Abatacept Might Be First-Ever Treatment for Rare Immune Deficiency

Janis C. Kelly

July 30, 2015

Enhanced understanding of immune system protein regulation led to the discovery of what might be the first effective treatment for a devastating genetic autoimmune disorder in children, and it involves a drug already approved for treating rheumatoid arthritis (RA).

Bernice Lo, PhD, from the National Institute of Allergy and Infectious Diseases, National Institutes of Health, Bethesda, Maryland, and colleagues report the findings in an article published in the July 24 issue of Science.

Senior author Michael B. Jordan, MD, from the Cincinnati Children’s Hospital Medical Center, University of Cincinnati, Ohio, told Medscape Medical News that the researchers were both surprised and gratified to find that abatacept had "major positive impact" on three patients with common variable immune deficiency (CVID) who were treated for 5 or more years.

Treatment appeared particularly effective at reversing the devastating lymphocytic interstitial lung disease caused by CVID.

The researchers' key insight was that the CVID-associated deficiency in cytotoxic T lymphocyte antigen (CTLA4) was the result of a flaw in how CTLA4 is recycled between the cell surface and internal lysosomes in regulatory T cells (Treg). In the normal course of events, CTLA4 is expressed on the cell surface, where it blocks activation of responder T cells, and thus prevents autoimmune activation.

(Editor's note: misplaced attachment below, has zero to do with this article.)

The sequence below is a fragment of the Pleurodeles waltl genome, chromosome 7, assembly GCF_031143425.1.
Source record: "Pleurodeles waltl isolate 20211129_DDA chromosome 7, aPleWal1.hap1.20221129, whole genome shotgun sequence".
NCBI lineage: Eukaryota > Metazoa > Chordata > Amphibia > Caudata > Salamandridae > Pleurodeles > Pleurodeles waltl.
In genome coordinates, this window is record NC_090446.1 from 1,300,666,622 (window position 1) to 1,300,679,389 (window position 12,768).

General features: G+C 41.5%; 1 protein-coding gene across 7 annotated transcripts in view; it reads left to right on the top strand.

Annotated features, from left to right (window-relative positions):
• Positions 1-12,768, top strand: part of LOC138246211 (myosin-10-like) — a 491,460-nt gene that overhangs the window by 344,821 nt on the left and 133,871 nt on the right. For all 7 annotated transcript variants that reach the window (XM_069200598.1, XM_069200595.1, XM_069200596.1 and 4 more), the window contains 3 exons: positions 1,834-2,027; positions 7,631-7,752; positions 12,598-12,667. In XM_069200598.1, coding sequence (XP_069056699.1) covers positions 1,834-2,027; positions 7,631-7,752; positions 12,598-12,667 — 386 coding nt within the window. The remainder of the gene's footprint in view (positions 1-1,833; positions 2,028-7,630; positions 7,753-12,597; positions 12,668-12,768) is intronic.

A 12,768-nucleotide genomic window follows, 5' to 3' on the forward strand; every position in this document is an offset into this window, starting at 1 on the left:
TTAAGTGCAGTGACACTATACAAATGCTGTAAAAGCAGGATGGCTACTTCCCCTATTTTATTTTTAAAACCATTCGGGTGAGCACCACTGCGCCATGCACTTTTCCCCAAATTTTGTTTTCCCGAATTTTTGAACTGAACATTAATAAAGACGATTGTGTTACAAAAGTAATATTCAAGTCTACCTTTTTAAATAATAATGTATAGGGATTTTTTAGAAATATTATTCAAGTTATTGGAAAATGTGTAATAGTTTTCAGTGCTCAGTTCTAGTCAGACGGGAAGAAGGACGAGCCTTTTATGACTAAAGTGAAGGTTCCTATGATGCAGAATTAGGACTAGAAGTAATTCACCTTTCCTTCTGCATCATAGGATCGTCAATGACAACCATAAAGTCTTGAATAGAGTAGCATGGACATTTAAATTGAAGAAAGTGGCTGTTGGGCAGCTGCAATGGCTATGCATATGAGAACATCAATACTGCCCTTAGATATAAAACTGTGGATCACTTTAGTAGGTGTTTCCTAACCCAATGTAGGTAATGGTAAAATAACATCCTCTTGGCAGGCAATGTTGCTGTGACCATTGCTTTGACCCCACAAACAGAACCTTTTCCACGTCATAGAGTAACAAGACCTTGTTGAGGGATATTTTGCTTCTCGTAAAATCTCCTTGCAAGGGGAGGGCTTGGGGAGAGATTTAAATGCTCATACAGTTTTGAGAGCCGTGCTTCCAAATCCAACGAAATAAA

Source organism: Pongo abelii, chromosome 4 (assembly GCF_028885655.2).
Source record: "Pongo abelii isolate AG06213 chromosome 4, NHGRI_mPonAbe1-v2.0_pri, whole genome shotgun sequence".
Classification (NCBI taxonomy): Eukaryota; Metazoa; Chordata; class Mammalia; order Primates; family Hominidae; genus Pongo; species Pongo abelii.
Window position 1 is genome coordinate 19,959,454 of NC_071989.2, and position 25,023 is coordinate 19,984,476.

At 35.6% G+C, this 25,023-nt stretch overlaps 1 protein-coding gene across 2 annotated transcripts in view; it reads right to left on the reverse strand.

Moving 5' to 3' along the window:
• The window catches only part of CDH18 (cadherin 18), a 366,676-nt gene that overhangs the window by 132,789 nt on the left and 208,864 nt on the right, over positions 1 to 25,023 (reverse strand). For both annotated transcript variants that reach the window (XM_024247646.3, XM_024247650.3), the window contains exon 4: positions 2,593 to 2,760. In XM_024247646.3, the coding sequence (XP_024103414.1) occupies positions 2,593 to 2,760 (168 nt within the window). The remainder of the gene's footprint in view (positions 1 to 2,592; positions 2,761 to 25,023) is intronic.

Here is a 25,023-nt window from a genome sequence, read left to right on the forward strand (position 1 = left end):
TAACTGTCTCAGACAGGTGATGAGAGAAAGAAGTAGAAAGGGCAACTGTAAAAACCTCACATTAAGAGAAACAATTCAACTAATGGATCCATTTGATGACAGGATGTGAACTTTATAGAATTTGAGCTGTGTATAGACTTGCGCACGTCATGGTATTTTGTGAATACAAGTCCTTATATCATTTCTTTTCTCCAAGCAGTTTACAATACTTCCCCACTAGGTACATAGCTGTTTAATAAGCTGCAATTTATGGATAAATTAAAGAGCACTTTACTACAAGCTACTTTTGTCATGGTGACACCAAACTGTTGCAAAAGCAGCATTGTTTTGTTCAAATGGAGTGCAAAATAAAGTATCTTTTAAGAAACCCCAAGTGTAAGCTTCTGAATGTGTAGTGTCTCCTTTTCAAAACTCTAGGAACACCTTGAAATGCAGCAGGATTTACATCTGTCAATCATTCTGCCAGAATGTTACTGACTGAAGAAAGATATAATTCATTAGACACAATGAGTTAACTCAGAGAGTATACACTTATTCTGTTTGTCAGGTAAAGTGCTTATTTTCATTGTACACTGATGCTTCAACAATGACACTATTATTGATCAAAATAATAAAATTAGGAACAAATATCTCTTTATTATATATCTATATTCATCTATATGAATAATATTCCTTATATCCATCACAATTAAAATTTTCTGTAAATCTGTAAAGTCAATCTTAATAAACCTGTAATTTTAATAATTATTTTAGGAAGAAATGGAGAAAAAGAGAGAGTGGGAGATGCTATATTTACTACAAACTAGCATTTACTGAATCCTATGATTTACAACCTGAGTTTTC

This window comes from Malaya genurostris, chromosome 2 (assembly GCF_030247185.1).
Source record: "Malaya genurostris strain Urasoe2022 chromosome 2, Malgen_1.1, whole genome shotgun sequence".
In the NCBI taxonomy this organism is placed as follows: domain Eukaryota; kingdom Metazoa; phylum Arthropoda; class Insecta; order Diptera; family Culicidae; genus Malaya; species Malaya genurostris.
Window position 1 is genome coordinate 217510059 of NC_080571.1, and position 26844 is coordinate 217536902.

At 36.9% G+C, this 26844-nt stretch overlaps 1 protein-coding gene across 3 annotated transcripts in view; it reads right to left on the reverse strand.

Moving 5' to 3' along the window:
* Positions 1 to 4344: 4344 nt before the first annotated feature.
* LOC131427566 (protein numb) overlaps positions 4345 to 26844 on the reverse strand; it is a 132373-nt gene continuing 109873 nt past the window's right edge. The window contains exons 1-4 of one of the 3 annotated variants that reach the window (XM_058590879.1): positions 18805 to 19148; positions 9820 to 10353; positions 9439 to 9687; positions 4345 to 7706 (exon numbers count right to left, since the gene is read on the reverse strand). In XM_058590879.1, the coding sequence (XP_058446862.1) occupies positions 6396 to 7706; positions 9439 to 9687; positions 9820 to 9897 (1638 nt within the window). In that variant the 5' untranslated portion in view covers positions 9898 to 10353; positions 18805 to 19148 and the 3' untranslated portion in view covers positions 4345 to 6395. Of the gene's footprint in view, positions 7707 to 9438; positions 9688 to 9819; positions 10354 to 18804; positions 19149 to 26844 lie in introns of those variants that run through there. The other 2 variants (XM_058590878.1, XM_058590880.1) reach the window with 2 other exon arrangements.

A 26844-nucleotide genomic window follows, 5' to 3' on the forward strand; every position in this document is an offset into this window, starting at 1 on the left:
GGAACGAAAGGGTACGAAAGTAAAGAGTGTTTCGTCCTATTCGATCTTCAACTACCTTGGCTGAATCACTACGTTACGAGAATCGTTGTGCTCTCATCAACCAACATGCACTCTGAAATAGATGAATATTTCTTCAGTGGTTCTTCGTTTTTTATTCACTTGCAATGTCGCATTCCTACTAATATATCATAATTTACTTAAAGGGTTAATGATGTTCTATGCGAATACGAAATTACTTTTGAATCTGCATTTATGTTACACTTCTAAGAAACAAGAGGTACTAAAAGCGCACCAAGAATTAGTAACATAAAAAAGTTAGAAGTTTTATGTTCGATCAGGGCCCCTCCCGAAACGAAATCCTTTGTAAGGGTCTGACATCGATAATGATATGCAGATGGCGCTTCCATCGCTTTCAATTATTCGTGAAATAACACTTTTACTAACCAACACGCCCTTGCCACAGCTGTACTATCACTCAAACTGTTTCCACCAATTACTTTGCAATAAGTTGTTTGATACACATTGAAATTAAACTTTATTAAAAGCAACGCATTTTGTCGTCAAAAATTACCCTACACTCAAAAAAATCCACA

Periodically, CTLA4, along with other cell surface molecules, is removed from the Treg cell surface and swept into recycling endosomes, where lipopolysaccharide-responsive and beige-like anchor (LRBA) protein grabs it and recycles it to the cell surface.

However, as Dr Jordan's group discovered, patients with CVID are deficient in LRBA, and thus lack the mechanism for replacing CTLA4 on the cell surface.

CTLA4 dysfunction also plays a role in RA, which led to the development of the fusion protein abatacept as a treatment for RA. Abatacept comprises the Fc region of immunoglobulin G1 fused to the extracellular domain of CTLA4 and can substitute for CTLA4 in blocking one of the two signals needed for responder T-cell activation.

Therefore, Dr Lo and colleagues reasoned that abatacept might also be able to do an end-run around LRBA deficiency. This possibility was tested in six patients with CVID.

Dr Jordan said, "We were quite surprised that it worked as well as it did in terms of improving interstitial lung disease (clearing chest [computed tomography] scans, improving lung function). We were also surprised by the apparent decrease of infections in the three patients treated longer term. We fully expected that they might experience increased infections (this is still certainly possible in other patients), but these frequently ill patients had an overall decrease in common infections after being on this medication. We don't understand why, but perhaps this relates to the cessation of other medications, such as corticosteroids, that might have been contributing. Also, one patient looked as if she was developing hypogammaglobulinemia around the time we started this medication, but despite all indicators, she has not done so over the ensuing 4 to 5 years. Perhaps we averted the development of this complication seen in most (but not all) LRBA-deficient patients."

The authors write, "These findings elucidate a mechanism for CTLA4 trafficking and control of immune responses and suggest therapies for diseases involving the CTLA4 pathway." Dr Jordan stressed the need for a prospective clinical trial of abatacept, perhaps in comparison with other medications.

The study was supported by Merck Inc. Two coauthors are employees of Merck Inc. The other authors have disclosed no relevant financial relationships.

Science. 2015;349:436-440. Abstract


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